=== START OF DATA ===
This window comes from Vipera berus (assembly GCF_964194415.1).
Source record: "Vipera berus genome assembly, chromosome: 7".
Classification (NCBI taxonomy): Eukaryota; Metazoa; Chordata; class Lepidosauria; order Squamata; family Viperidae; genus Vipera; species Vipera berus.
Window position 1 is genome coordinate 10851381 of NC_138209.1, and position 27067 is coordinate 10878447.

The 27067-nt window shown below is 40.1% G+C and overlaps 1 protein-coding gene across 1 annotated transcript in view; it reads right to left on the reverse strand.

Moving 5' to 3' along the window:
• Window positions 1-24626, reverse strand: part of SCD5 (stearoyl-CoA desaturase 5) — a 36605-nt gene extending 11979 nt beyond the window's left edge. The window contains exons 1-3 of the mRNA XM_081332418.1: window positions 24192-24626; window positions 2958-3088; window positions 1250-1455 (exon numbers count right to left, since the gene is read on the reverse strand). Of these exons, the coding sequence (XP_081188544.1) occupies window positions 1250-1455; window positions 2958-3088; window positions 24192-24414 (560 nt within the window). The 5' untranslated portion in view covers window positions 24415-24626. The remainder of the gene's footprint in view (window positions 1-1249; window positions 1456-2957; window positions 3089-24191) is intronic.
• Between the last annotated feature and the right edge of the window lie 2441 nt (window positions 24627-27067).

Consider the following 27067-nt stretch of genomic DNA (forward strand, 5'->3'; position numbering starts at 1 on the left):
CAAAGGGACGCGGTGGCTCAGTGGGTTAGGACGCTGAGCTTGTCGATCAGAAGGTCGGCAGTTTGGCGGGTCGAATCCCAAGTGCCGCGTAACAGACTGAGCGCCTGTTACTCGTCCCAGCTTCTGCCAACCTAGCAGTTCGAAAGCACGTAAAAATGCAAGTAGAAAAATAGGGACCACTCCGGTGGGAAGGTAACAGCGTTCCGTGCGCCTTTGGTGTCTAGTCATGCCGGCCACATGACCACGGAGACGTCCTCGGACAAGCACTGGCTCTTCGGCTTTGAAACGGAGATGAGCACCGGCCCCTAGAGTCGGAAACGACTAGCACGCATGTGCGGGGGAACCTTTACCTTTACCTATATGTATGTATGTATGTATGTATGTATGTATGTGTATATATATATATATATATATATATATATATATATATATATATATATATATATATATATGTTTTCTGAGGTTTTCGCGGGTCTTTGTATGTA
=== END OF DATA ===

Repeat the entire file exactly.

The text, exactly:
This window comes from Vipera berus (assembly GCF_964194415.1).
Source record: "Vipera berus genome assembly, chromosome: 7".
Classification (NCBI taxonomy): Eukaryota; Metazoa; Chordata; class Lepidosauria; order Squamata; family Viperidae; genus Vipera; species Vipera berus.
Window position 1 is genome coordinate 10851381 of NC_138209.1, and position 27067 is coordinate 10878447.

The 27067-nt window shown below is 40.1% G+C and overlaps 1 protein-coding gene across 1 annotated transcript in view; it reads right to left on the reverse strand.

Moving 5' to 3' along the window:
• Window positions 1-24626, reverse strand: part of SCD5 (stearoyl-CoA desaturase 5) — a 36605-nt gene extending 11979 nt beyond the window's left edge. The window contains exons 1-3 of the mRNA XM_081332418.1: window positions 24192-24626; window positions 2958-3088; window positions 1250-1455 (exon numbers count right to left, since the gene is read on the reverse strand). Of these exons, the coding sequence (XP_081188544.1) occupies window positions 1250-1455; window positions 2958-3088; window positions 24192-24414 (560 nt within the window). The 5' untranslated portion in view covers window positions 24415-24626. The remainder of the gene's footprint in view (window positions 1-1249; window positions 1456-2957; window positions 3089-24191) is intronic.
• Between the last annotated feature and the right edge of the window lie 2441 nt (window positions 24627-27067).

Consider the following 27067-nt stretch of genomic DNA (forward strand, 5'->3'; position numbering starts at 1 on the left):
CAAAGGGACGCGGTGGCTCAGTGGGTTAGGACGCTGAGCTTGTCGATCAGAAGGTCGGCAGTTTGGCGGGTCGAATCCCAAGTGCCGCGTAACAGACTGAGCGCCTGTTACTCGTCCCAGCTTCTGCCAACCTAGCAGTTCGAAAGCACGTAAAAATGCAAGTAGAAAAATAGGGACCACTCCGGTGGGAAGGTAACAGCGTTCCGTGCGCCTTTGGTGTCTAGTCATGCCGGCCACATGACCACGGAGACGTCCTCGGACAAGCACTGGCTCTTCGGCTTTGAAACGGAGATGAGCACCGGCCCCTAGAGTCGGAAACGACTAGCACGCATGTGCGGGGGAACCTTTACCTTTACCTATATGTATGTATGTATGTATGTATGTATGTATGTGTATATATATATATATATATATATATATATATATATATATATATATATATATATATATATGTTTTCTGAGGTTTTCGCGGGTCTTTGTATGTA